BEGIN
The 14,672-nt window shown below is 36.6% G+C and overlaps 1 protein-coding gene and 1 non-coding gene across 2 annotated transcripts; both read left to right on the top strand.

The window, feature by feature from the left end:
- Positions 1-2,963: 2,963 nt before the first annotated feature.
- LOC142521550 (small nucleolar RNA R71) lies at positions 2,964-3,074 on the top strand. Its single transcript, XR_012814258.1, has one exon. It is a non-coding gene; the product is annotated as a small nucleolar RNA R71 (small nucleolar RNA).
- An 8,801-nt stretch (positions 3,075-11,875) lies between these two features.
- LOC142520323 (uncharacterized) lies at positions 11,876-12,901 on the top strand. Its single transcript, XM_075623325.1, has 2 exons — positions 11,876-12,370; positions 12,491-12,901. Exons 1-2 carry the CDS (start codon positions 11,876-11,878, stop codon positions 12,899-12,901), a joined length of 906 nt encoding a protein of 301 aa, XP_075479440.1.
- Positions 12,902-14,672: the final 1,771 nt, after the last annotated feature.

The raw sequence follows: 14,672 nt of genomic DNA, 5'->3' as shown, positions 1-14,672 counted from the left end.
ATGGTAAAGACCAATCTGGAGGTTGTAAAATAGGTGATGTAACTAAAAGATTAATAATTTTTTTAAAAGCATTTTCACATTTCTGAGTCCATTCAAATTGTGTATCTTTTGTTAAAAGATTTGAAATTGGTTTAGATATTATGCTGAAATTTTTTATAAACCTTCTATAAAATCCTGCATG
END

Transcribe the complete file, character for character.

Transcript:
The 14,672-nt window shown below is 36.6% G+C and overlaps 1 protein-coding gene and 1 non-coding gene across 2 annotated transcripts; both read left to right on the top strand.

The window, feature by feature from the left end:
- Positions 1-2,963: 2,963 nt before the first annotated feature.
- LOC142521550 (small nucleolar RNA R71) lies at positions 2,964-3,074 on the top strand. Its single transcript, XR_012814258.1, has one exon. It is a non-coding gene; the product is annotated as a small nucleolar RNA R71 (small nucleolar RNA).
- An 8,801-nt stretch (positions 3,075-11,875) lies between these two features.
- LOC142520323 (uncharacterized) lies at positions 11,876-12,901 on the top strand. Its single transcript, XM_075623325.1, has 2 exons — positions 11,876-12,370; positions 12,491-12,901. Exons 1-2 carry the CDS (start codon positions 11,876-11,878, stop codon positions 12,899-12,901), a joined length of 906 nt encoding a protein of 301 aa, XP_075479440.1.
- Positions 12,902-14,672: the final 1,771 nt, after the last annotated feature.

The raw sequence follows: 14,672 nt of genomic DNA, 5'->3' as shown, positions 1-14,672 counted from the left end.
ATGGTAAAGACCAATCTGGAGGTTGTAAAATAGGTGATGTAACTAAAAGATTAATAATTTTTTTAAAAGCATTTTCACATTTCTGAGTCCATTCAAATTGTGTATCTTTTGTTAAAAGATTTGAAATTGGTTTAGATATTATGCTGAAATTTTTTATAAACCTTCTATAAAATCCTGCATG